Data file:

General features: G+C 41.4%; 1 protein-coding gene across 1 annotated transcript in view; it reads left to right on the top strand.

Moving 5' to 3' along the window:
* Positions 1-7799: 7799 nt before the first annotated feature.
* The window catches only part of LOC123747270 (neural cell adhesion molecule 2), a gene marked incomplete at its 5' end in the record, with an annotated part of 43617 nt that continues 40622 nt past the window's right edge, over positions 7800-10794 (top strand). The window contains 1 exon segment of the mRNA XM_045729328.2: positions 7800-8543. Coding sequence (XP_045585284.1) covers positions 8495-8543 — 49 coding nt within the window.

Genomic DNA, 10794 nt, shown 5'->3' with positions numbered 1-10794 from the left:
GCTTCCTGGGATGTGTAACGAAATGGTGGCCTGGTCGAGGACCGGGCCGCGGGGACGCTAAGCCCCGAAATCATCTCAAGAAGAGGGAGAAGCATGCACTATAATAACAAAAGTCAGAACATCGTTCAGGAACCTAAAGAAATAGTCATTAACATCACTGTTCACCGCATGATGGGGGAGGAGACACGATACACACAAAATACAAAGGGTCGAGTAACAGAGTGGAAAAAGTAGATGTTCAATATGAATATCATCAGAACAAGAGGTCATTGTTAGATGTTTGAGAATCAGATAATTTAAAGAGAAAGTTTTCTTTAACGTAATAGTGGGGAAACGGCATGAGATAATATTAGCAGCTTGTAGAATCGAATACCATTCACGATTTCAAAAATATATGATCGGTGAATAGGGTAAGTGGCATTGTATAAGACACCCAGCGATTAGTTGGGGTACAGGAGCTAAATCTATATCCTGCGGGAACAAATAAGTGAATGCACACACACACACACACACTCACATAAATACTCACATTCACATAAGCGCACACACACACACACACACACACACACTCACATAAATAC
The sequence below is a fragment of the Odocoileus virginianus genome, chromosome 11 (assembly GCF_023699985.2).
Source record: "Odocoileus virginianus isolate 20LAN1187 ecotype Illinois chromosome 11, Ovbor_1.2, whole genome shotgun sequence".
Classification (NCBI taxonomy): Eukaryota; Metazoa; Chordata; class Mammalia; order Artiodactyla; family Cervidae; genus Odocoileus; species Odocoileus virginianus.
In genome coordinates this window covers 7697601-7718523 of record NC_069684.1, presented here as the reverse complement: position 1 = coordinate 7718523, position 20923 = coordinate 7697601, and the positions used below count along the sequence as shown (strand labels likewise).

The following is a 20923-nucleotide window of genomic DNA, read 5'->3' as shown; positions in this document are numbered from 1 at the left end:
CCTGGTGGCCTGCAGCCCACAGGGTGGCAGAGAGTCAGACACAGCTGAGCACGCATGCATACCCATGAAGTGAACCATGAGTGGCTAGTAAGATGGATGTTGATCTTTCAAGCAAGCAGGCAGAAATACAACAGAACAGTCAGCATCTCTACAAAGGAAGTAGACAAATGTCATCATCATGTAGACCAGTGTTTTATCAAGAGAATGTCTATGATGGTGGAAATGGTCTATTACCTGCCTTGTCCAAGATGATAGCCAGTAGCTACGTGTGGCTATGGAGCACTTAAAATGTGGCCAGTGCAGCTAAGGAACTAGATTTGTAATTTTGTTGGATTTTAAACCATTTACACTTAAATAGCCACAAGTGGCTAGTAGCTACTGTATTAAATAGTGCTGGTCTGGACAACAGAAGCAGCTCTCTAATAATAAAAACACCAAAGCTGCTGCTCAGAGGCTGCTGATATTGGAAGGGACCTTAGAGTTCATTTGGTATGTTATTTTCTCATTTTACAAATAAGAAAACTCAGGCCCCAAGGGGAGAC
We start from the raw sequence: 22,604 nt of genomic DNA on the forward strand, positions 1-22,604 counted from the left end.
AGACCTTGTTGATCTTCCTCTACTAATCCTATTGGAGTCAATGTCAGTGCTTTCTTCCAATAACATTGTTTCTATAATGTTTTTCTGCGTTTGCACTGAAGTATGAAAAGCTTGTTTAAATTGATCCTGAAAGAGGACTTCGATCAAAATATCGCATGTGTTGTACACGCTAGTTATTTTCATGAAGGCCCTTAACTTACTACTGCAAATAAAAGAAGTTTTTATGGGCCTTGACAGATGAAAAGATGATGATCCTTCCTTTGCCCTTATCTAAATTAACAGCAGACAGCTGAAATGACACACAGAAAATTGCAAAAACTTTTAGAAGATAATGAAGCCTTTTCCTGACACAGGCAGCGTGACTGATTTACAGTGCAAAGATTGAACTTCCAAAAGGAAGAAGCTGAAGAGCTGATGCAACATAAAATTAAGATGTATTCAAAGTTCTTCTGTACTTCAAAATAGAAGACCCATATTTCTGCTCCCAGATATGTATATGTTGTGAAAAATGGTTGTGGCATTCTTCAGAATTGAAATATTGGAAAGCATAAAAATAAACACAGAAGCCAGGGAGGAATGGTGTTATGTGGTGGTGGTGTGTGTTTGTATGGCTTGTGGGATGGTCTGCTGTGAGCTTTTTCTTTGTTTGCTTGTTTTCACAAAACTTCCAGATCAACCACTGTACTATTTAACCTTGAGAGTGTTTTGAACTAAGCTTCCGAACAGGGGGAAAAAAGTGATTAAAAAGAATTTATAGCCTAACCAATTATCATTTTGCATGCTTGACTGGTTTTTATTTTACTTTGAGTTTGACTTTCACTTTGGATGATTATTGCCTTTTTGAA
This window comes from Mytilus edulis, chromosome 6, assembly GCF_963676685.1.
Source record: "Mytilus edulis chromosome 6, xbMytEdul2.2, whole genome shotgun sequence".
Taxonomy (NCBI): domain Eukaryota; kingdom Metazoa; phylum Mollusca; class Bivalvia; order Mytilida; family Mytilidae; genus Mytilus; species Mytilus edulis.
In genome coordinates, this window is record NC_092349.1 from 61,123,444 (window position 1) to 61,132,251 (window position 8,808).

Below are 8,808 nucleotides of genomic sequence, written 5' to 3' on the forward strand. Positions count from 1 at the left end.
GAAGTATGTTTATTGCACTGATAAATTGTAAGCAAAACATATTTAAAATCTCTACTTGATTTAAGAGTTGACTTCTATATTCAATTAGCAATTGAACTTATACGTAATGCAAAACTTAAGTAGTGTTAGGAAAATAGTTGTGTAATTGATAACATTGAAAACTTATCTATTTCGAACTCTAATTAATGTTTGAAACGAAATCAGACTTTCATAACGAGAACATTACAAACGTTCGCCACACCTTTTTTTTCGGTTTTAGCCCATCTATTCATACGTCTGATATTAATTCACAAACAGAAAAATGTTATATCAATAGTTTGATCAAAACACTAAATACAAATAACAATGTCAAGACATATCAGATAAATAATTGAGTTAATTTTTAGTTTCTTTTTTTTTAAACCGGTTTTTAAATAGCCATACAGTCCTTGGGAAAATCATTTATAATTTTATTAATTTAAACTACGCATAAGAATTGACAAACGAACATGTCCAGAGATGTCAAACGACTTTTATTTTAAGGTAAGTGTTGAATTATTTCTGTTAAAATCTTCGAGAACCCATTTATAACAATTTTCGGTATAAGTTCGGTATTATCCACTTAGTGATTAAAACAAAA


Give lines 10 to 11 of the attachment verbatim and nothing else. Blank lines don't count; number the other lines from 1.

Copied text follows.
In genome coordinates this window covers 7697601-7718523 of record NC_069684.1, presented here as the reverse complement: position 1 = coordinate 7718523, position 20923 = coordinate 7697601, and the positions used below count along the sequence as shown (strand labels likewise).

The following is a 20923-nucleotide window of genomic DNA, read 5'->3' as shown; positions in this document are numbered from 1 at the left end: